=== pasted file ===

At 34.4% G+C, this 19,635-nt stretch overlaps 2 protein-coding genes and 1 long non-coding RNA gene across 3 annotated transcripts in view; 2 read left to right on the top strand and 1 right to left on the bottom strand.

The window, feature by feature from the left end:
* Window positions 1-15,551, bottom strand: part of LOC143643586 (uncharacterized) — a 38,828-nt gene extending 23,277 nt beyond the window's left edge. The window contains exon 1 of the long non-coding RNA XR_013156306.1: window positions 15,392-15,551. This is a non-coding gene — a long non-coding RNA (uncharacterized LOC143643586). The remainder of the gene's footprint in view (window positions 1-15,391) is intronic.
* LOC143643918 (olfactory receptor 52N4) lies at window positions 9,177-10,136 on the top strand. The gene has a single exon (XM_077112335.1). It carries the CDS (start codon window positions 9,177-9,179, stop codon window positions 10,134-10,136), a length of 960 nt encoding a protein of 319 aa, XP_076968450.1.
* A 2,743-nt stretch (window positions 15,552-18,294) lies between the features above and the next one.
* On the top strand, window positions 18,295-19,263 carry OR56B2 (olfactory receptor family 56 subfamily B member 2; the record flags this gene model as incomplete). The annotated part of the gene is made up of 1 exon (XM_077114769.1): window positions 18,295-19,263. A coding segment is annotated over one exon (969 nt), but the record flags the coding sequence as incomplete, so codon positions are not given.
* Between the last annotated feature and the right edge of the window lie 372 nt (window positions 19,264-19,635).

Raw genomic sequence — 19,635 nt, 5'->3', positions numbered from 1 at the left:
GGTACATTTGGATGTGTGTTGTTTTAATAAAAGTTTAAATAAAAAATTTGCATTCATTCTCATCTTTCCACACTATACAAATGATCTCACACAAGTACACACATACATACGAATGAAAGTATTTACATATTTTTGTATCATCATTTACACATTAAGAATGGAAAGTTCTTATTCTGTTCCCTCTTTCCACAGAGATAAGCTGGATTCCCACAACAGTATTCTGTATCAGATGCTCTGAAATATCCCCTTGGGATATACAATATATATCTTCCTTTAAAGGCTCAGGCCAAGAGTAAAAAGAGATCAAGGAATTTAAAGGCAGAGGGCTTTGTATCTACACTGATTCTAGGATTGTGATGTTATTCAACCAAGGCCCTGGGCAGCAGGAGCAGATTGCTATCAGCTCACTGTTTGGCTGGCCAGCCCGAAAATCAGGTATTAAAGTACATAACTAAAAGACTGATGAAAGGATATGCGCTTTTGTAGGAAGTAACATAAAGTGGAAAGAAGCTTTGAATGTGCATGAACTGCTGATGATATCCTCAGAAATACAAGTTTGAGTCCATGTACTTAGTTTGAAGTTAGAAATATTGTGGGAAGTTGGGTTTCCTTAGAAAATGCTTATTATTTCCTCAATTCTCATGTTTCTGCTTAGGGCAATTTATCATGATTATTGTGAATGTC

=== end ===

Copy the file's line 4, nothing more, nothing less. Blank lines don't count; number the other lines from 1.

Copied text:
* LOC143643918 (olfactory receptor 52N4) lies at window positions 9,177-10,136 on the top strand. The gene has a single exon (XM_077112335.1). It carries the CDS (start codon window positions 9,177-9,179, stop codon window positions 10,134-10,136), a length of 960 nt encoding a protein of 319 aa, XP_076968450.1.